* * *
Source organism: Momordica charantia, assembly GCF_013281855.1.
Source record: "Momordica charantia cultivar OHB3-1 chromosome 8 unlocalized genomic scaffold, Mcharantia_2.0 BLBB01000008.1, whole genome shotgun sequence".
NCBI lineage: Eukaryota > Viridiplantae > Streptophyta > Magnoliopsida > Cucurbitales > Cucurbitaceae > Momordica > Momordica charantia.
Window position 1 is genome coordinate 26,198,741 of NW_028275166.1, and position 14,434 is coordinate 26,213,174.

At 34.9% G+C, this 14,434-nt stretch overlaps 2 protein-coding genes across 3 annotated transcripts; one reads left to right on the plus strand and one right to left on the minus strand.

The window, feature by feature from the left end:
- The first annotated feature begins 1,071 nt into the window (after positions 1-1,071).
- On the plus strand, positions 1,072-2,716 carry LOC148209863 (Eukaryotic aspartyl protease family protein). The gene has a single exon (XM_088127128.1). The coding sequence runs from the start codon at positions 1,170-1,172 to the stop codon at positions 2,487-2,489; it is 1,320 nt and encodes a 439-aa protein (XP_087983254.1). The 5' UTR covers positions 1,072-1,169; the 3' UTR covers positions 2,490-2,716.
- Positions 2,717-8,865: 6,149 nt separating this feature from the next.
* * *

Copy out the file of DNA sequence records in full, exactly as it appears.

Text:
Source organism: Momordica charantia, assembly GCF_013281855.1.
Source record: "Momordica charantia cultivar OHB3-1 chromosome 8 unlocalized genomic scaffold, Mcharantia_2.0 BLBB01000008.1, whole genome shotgun sequence".
NCBI lineage: Eukaryota > Viridiplantae > Streptophyta > Magnoliopsida > Cucurbitales > Cucurbitaceae > Momordica > Momordica charantia.
Window position 1 is genome coordinate 26,198,741 of NW_028275166.1, and position 14,434 is coordinate 26,213,174.

At 34.9% G+C, this 14,434-nt stretch overlaps 2 protein-coding genes across 3 annotated transcripts; one reads left to right on the plus strand and one right to left on the minus strand.

The window, feature by feature from the left end:
- The first annotated feature begins 1,071 nt into the window (after positions 1-1,071).
- On the plus strand, positions 1,072-2,716 carry LOC148209863 (Eukaryotic aspartyl protease family protein). The gene has a single exon (XM_088127128.1). The coding sequence runs from the start codon at positions 1,170-1,172 to the stop codon at positions 2,487-2,489; it is 1,320 nt and encodes a 439-aa protein (XP_087983254.1). The 5' UTR covers positions 1,072-1,169; the 3' UTR covers positions 2,490-2,716.
- Positions 2,717-8,865: 6,149 nt separating this feature from the next.